The Flex-6000 series is supposed to use an AD9467 16 bit ADC at 245.76 MSPS.  The datasheet gives a 75.5 dBfs SNR for the AD9467 ADC at 210 MSPS.  The ENOB (effective number of bits) is given at 12.2 bits at 210 MSPS.  Those numbers will be a little less at 245.76 MSPS.   At a final demodulated bandwidth of 3 kHz, the SNR is around 120 dBfs.  At 500 Hz demodulated bandwidth, the SNR is around -128 dBfs.  So IF Flex does not flub up something in the hardware design, the Flex-6000 receiver has the potential of easily exceeding the FTdx-5000D at the top of Sherwood's receiver list.

For the transmitter, I am not as optimistic.  No matter how clean the DAC's output on the transmit side, if they use their typical 12 V PA as they have done in their other rigs, the Flex-6000 will be just as bad IMD-wise on transmit.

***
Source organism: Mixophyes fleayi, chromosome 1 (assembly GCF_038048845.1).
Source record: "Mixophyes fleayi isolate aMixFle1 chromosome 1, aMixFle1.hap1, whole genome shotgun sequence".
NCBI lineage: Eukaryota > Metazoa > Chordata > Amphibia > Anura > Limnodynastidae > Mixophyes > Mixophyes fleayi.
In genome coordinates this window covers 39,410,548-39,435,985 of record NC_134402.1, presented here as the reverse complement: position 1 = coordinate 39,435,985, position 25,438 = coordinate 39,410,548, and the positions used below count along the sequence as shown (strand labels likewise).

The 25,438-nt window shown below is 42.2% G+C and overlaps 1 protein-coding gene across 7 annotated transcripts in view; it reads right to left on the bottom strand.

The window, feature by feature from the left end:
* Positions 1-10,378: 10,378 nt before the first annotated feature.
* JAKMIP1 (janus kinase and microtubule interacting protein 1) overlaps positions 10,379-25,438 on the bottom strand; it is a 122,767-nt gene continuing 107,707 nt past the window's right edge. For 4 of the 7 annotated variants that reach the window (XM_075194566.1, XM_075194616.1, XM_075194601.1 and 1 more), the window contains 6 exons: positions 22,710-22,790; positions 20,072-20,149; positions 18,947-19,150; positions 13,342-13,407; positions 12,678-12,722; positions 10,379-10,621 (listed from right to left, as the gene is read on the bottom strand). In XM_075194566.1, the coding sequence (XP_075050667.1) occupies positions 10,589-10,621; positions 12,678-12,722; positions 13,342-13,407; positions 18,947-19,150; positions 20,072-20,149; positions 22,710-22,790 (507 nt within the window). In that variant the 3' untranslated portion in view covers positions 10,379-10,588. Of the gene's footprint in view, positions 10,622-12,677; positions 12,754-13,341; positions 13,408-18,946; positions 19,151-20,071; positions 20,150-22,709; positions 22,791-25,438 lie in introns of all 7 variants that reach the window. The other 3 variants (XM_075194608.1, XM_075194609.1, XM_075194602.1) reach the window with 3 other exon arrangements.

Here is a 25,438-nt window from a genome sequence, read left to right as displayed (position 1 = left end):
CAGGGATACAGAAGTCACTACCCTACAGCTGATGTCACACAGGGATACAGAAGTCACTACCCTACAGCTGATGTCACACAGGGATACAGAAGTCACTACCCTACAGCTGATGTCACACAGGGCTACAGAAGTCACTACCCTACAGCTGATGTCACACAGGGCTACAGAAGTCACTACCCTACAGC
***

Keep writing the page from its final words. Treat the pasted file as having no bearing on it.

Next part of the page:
Why have they selected the 245.76 MSPS sample rate on the ADC?  They have chosen the output rate of the DDC to be the common sound card sample rates of 48, 96, or 192 kHz.  245.76 MHz / 5120 = 48 kHz, 245.76 MHz / 2560 = 96 kHz, and 245.76 MHz / 1280 = 192 kHz.  The factors 5120, 2560, and 1280 are the decimation factors in the DDC.  They have to use a more expensive Xilinx Virtex 6 FPGA because of it having to be able to handle the high clock speed of 245.76 MHz.

Gene
« Last Edit: June 16, 2012, 08:41:08 AM by KE5JPP » Logged
NI0Z
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« Reply #39 on: June 16, 2012, 09:01:13 AM »

Thanks Gene,

I agree, you are a radio math wizard then!  That's exactly part of what I was looking for, the 140DB seemed to high!